Mega Drafi: The stunning triple beach of Thesprotia

Mega Drafi Beach

For most people, Epirus may be identified with the high peaks and forested areas of Pindos, excluding the part facing the Ambracian Gulf. But the fact that it has beaches washed by the Ionian Sea has also endowed it with further seaside landscapes, in which various famous resorts have blossomed over time – such as Sivota, for example.

Thesprotia's coastline hosts many beautiful locations, such as Mega Drafi Beach, which are slowly becoming known beyond the local population.

Spread over three different coves, each with its profile, Mega Drafi is a destination that will satisfy those looking for organised beaches and those who want pure relaxation.

In both cases, however, the triple beach maintains its wild beauty, intertwined with the mountainous green of the surrounding landscape.

One beach, three coves

Mega Drafi Beach

Although Mega Drafi is generally quieter than Sivota, without the cosmopolitan air that distinguishes the more famous beaches there (e.g. Bela Vraka), it shares some common advantages in terms of landscape: namely, it is a beach with thick sand and pebbles, "broken" into three coves, with calm, clear and deep blue waters associated with the Ionian Sea.

The only downside is that, as the water deepens relatively quickly, you'll encounter some pretty large rocks going in – so water shoes are recommended for those who think they'll struggle.

However, the seabed is lovely, so on the quieter days of summer, you might even see some fish if you swim with a mask. Some do not hesitate to snorkel on the right side (where the deepest waters are), while careful observers will see that there are also two sea caves in the area, which you can approach (with due care).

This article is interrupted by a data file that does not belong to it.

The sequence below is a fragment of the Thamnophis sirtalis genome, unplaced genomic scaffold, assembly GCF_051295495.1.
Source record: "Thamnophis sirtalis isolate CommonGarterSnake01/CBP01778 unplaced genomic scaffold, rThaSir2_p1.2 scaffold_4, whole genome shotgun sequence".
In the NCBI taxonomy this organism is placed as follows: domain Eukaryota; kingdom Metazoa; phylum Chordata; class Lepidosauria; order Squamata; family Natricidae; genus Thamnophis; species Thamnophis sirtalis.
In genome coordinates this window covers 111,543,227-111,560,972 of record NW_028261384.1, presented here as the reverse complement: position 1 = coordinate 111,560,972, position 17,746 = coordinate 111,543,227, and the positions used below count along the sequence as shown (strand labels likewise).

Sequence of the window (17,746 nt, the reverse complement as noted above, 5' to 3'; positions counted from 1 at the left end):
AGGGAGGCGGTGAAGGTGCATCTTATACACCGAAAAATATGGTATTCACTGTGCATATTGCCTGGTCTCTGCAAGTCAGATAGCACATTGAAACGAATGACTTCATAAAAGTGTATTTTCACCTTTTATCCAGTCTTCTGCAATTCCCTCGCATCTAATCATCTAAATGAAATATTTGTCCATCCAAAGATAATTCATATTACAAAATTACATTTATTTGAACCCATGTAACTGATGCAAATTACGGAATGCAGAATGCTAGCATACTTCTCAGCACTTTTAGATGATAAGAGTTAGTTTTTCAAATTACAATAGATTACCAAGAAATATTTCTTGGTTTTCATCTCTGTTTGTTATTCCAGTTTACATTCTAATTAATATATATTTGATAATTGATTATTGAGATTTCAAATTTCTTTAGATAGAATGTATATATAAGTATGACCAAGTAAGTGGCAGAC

Mega Drafi Beach

Arriving at the beach, you will find yourself in the first and largest part of it, where you will see a wooden canteen with a canopy and a veranda in the vegetation of the surrounding landscape.

Here, things are organised, with umbrellas and sunbeds, while the small shop offers everything you want: coffee, water, and snacks. In fact, if you get hungrier, you will discover that it also serves local grilled meats as appetisers—try the chicken.

If you prefer unorganised beaches, coming from the road, you should find the path that leads to the second cove and cross it carrying your umbrellas, mats, and everything related.

Of course, you can also come by swimming from the first part of the coast, although it is not recommended to attempt it on days with waves – the distance is around 150 metres.

Another 150 metres further on is the narrow third cove with a very small beach. There is no road here: you must swim or arrive by boat.

How to get to the Mega Draft

Mega Drafi Beach

After Mikri Ammos Beach, which is also the last one in Sivota, you go on the road to Perdika and Parga. Around four kilometres, you will come across a sign guiding you to the Mega Drafi.

You will see two streets, and here you will need to pay a bit of attention: in periods when there are no people, you can take the right, which will take you directly to the beach. In peak season, however – especially on the weekends in July and August – you risk traffic if you attempt it, so it's better to take the left.

This will take you to the area used for parking. Most, as you will find, park under the road and then walk down the path that leads to the aforementioned wooden canteen.

Of course, you can also come to Mega Drafi by pleasure boat, again starting from Sivota.

At the height of the Greek summer, you will see many arriving here this way (either with their boats or rented ones), heading to all three coves of the beach. On some weekends, in fact, the traffic of inflatables and speedboats coming and going in the area is huge.

READ MORE: Ammoudia of Preveza: The village and the beach at the mouth of a mythical river.

Hari Simvoulidi is a columnist for Travel. Translated by Paul Antonopoulos.

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